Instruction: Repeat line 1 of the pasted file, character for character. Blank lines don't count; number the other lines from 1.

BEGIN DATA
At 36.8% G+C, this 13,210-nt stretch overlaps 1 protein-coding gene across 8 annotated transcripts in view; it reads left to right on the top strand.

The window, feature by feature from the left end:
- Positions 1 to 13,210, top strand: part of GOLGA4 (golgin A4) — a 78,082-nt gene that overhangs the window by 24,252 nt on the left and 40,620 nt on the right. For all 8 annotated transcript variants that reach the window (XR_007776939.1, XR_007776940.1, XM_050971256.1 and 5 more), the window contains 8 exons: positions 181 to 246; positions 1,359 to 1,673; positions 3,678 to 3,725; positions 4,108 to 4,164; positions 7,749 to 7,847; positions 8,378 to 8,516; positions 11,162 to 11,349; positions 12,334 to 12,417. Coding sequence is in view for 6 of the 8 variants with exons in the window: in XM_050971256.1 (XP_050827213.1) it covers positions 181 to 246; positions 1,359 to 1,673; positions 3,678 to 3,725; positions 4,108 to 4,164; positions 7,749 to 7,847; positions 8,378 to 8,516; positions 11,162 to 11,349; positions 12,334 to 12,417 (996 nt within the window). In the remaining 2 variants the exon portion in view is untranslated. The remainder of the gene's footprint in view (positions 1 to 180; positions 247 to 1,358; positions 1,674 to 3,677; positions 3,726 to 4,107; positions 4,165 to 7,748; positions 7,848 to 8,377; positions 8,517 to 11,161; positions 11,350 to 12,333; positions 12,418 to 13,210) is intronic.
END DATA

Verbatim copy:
At 36.8% G+C, this 13,210-nt stretch overlaps 1 protein-coding gene across 8 annotated transcripts in view; it reads left to right on the top strand.